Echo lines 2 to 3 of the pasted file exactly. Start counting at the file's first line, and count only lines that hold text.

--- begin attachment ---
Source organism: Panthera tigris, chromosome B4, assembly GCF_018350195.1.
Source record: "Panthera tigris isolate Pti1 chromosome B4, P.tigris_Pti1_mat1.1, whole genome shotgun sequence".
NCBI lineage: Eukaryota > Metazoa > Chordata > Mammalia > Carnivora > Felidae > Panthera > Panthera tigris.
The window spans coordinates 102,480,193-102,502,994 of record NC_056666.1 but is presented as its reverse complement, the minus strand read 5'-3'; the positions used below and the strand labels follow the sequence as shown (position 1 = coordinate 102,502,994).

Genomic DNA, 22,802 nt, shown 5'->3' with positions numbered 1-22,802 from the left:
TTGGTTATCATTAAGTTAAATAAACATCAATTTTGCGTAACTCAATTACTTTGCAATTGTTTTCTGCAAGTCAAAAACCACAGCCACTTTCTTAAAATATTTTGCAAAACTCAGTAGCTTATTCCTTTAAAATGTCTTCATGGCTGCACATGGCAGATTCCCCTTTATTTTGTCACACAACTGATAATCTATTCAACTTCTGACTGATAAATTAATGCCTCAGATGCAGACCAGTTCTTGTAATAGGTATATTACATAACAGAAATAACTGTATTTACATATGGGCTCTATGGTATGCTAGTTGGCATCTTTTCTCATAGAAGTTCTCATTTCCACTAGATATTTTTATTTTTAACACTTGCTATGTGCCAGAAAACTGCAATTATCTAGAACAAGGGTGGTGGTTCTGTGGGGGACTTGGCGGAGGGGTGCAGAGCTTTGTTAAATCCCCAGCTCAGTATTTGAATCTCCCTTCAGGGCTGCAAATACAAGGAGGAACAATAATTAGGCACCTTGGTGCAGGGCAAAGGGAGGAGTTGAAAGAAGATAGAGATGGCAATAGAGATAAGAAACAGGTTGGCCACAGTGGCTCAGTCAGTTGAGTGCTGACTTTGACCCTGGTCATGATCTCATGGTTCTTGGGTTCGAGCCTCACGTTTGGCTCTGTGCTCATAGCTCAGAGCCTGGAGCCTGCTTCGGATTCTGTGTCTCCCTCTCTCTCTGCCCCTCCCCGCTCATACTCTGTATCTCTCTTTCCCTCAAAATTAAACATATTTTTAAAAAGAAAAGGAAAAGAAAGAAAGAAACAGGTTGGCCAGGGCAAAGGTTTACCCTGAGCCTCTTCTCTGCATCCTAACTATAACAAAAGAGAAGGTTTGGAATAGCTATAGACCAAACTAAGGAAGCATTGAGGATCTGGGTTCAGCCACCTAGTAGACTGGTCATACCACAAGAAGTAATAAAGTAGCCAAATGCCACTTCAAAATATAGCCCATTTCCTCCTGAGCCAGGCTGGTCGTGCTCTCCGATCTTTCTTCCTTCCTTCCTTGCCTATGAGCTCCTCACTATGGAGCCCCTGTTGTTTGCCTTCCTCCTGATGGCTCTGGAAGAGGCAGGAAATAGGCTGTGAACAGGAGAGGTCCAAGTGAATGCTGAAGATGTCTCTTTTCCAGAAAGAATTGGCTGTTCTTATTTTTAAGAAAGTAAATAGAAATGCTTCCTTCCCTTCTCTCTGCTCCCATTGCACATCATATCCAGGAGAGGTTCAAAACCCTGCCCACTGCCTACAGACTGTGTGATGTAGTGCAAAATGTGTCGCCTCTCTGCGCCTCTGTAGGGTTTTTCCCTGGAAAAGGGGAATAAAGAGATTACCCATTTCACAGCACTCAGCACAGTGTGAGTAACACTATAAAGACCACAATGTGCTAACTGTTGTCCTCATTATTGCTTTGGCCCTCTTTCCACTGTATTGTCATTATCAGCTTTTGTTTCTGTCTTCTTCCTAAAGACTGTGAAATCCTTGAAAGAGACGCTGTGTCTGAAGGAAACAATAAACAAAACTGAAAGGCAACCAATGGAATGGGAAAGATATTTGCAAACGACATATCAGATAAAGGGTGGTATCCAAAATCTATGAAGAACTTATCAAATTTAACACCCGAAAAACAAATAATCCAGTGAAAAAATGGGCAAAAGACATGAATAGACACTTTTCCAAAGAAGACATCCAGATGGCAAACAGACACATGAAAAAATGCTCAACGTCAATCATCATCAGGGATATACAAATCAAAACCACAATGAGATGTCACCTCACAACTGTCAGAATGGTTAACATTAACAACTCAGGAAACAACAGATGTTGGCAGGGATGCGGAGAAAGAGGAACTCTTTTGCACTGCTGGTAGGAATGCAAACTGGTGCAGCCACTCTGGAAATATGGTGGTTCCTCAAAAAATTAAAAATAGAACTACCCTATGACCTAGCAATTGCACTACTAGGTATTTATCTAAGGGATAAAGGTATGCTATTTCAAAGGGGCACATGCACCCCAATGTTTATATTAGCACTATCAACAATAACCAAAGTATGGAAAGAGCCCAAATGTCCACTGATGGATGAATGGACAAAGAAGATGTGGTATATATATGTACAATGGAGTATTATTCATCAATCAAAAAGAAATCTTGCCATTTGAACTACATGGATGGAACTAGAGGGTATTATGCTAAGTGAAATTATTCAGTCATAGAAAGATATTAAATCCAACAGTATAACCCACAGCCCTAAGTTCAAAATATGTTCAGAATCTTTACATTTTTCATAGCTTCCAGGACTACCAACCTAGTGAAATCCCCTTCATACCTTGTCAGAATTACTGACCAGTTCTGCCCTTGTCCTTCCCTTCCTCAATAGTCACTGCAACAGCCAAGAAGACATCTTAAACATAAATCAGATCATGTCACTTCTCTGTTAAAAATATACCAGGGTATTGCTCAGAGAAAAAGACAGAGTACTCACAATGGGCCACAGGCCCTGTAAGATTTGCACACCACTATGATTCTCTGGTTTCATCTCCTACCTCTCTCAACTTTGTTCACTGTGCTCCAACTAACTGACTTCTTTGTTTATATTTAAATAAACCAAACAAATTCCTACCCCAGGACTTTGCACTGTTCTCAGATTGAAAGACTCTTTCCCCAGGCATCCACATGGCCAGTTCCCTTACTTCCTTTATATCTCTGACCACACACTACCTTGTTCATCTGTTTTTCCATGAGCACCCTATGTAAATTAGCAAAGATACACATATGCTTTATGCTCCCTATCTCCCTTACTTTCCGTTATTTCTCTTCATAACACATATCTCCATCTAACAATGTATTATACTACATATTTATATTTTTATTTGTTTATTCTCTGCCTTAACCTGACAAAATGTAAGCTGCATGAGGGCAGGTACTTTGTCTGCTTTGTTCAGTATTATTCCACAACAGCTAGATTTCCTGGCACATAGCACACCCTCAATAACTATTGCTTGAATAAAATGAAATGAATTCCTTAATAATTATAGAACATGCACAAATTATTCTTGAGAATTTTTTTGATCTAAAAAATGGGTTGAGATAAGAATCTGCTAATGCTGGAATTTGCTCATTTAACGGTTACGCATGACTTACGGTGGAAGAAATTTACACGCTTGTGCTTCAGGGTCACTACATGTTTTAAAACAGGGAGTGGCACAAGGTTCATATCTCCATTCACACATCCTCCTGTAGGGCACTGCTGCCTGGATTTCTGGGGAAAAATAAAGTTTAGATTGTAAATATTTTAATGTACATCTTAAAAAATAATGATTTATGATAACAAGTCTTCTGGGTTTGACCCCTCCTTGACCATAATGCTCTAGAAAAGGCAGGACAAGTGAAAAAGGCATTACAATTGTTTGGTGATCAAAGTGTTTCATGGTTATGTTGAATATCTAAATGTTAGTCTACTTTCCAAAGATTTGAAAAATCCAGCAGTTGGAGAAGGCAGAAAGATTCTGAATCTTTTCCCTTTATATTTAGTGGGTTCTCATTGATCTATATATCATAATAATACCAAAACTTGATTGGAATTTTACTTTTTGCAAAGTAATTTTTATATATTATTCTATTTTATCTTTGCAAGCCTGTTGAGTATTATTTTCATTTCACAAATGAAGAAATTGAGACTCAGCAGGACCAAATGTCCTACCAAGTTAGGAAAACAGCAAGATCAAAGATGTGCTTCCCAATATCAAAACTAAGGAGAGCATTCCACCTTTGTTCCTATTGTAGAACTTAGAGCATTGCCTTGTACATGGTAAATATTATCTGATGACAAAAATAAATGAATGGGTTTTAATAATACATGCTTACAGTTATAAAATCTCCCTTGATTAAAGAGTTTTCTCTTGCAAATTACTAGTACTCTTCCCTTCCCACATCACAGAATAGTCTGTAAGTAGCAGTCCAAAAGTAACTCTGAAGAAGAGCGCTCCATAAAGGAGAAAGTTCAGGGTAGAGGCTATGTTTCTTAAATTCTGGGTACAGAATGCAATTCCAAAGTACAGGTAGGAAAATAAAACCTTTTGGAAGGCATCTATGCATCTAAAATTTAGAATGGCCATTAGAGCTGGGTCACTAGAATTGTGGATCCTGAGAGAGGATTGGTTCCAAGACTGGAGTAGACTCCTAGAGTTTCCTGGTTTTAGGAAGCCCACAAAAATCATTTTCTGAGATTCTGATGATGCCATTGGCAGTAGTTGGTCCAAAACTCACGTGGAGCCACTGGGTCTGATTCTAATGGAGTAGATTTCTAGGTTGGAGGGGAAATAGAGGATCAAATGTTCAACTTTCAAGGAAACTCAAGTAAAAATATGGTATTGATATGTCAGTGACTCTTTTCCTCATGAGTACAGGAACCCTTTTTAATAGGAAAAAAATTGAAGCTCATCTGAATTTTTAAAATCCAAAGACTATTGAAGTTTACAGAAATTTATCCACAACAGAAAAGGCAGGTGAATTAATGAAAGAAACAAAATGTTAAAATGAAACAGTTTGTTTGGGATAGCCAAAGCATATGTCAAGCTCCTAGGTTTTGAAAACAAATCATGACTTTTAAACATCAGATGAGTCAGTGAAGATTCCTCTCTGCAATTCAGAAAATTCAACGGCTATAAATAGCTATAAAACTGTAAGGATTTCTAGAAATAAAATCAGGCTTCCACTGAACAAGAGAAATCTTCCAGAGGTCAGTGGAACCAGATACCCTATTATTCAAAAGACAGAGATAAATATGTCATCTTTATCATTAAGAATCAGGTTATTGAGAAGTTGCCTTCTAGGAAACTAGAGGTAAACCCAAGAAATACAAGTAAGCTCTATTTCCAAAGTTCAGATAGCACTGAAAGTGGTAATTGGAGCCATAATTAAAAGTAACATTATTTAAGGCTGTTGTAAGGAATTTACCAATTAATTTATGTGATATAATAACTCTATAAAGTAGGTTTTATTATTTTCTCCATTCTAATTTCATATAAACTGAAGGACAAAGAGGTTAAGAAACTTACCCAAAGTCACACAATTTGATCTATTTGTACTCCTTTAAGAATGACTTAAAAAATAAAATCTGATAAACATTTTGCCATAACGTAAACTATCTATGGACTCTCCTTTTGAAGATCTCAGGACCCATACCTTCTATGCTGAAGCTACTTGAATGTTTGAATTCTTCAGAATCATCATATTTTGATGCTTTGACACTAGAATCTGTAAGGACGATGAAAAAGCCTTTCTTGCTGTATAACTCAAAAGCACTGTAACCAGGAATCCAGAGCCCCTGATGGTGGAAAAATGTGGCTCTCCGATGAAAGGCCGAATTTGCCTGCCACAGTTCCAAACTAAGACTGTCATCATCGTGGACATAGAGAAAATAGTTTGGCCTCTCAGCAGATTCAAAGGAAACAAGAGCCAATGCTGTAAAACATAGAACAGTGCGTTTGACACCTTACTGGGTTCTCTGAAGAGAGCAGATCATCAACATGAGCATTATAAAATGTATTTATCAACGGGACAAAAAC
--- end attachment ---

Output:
Source record: "Panthera tigris isolate Pti1 chromosome B4, P.tigris_Pti1_mat1.1, whole genome shotgun sequence".
NCBI lineage: Eukaryota > Metazoa > Chordata > Mammalia > Carnivora > Felidae > Panthera > Panthera tigris.